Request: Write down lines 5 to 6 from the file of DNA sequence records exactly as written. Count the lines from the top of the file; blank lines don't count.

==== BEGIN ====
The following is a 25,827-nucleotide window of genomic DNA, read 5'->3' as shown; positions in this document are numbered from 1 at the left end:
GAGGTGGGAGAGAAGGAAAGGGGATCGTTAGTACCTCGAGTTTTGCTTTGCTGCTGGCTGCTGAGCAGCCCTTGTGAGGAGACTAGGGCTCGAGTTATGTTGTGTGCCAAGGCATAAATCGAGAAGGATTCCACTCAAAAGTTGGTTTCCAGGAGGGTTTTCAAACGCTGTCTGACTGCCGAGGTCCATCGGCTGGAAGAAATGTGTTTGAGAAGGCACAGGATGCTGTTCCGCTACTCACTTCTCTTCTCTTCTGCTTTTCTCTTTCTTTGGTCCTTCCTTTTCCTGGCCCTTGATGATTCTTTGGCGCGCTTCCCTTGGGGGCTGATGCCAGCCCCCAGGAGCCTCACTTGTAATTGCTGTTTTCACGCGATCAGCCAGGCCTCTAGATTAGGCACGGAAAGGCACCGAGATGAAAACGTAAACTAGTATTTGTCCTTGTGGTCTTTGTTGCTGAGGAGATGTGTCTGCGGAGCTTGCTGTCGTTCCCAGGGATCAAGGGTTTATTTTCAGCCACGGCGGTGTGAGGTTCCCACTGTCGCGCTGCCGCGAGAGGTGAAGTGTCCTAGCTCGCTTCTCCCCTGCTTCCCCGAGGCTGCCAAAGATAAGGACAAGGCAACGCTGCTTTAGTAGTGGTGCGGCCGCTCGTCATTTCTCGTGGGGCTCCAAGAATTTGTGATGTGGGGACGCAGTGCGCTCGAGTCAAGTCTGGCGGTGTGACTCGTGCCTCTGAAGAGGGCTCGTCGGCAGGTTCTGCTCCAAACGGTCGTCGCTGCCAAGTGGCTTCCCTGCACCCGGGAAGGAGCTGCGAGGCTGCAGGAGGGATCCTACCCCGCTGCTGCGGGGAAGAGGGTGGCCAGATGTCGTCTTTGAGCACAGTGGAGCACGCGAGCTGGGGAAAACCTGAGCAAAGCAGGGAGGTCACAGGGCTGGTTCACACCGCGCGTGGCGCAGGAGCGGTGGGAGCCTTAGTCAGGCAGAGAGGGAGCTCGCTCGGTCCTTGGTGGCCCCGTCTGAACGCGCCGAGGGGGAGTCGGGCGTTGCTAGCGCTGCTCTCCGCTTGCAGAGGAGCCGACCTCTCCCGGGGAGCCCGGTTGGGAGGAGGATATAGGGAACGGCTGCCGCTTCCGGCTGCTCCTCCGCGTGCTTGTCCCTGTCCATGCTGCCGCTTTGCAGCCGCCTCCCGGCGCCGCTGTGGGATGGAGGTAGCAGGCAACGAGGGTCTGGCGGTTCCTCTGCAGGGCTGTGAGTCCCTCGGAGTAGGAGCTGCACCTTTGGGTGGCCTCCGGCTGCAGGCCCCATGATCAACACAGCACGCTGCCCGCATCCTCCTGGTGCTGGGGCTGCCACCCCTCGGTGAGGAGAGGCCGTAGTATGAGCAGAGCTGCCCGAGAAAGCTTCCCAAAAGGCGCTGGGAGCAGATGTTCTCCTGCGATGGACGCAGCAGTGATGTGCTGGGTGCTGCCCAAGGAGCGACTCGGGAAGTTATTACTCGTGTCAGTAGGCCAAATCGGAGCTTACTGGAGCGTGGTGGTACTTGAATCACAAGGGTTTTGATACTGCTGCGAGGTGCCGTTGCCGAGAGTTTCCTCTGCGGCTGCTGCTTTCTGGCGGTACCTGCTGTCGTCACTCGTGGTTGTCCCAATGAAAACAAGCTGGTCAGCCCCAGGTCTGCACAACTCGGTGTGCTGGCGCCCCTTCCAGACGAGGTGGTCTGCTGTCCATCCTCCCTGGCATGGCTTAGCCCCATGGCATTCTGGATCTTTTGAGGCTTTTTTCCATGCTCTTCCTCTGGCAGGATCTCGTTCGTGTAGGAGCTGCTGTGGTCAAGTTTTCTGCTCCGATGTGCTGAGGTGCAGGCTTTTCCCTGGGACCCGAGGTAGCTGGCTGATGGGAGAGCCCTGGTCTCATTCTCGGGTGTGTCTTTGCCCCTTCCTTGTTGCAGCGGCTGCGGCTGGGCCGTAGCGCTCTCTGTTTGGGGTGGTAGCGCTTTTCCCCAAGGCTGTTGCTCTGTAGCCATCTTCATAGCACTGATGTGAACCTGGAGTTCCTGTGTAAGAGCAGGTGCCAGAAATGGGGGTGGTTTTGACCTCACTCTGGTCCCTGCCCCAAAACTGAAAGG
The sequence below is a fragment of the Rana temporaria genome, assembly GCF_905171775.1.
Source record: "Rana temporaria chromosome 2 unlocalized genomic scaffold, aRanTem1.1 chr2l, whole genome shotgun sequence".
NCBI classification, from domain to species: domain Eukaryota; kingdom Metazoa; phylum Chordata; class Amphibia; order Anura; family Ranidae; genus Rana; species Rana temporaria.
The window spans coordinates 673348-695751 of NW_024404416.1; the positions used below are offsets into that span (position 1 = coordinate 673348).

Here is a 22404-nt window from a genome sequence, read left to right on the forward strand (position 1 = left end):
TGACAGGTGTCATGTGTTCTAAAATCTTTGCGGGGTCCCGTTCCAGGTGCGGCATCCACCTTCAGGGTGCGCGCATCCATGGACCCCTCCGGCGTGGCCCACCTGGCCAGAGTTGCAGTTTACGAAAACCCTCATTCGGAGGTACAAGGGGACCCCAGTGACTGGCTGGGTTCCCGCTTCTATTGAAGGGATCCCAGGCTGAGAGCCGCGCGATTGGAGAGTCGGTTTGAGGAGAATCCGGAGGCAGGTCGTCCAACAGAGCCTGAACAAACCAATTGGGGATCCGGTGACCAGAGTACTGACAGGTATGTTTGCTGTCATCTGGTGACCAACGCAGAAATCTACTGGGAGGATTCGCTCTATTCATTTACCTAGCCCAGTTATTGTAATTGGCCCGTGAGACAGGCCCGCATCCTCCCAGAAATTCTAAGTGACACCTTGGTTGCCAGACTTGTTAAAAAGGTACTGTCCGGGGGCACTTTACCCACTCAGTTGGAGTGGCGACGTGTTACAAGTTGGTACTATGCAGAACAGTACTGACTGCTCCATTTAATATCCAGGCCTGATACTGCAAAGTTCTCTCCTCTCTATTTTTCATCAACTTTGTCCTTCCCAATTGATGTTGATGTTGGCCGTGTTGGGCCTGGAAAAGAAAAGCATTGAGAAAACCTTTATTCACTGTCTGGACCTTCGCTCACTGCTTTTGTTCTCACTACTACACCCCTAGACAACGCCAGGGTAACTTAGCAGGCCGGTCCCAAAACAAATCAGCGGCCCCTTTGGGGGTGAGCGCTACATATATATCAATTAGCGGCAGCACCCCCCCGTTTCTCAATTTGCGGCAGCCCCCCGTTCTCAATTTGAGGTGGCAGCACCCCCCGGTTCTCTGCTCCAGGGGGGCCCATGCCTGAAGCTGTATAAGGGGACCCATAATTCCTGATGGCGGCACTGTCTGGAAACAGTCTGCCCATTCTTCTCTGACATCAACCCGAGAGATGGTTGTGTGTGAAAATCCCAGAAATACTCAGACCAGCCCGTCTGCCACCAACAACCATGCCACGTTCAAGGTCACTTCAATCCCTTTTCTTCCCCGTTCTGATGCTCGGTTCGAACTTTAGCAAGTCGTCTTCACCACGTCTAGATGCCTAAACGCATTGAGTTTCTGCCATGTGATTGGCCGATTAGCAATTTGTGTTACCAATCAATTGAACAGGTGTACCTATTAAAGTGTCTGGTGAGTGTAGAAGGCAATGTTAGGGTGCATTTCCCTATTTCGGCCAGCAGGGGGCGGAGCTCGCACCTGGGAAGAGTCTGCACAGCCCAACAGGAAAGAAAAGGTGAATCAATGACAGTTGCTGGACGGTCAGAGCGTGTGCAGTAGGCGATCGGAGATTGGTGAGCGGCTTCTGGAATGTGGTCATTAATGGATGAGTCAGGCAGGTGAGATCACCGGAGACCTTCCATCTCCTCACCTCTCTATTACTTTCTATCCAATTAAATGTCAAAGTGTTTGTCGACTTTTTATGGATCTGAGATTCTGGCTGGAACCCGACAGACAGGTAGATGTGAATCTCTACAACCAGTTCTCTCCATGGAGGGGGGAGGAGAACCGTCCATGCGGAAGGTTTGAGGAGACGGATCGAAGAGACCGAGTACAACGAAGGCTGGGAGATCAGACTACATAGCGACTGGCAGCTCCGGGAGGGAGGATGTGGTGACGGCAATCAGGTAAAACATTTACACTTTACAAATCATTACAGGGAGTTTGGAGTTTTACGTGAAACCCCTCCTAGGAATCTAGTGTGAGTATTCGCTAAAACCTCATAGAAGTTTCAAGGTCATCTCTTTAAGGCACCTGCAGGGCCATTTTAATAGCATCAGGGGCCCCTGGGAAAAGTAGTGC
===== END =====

NCBI classification, from domain to species: domain Eukaryota; kingdom Metazoa; phylum Chordata; class Amphibia; order Anura; family Ranidae; genus Rana; species Rana temporaria.
The window spans coordinates 673348-695751 of NW_024404416.1; the positions used below are offsets into that span (position 1 = coordinate 673348).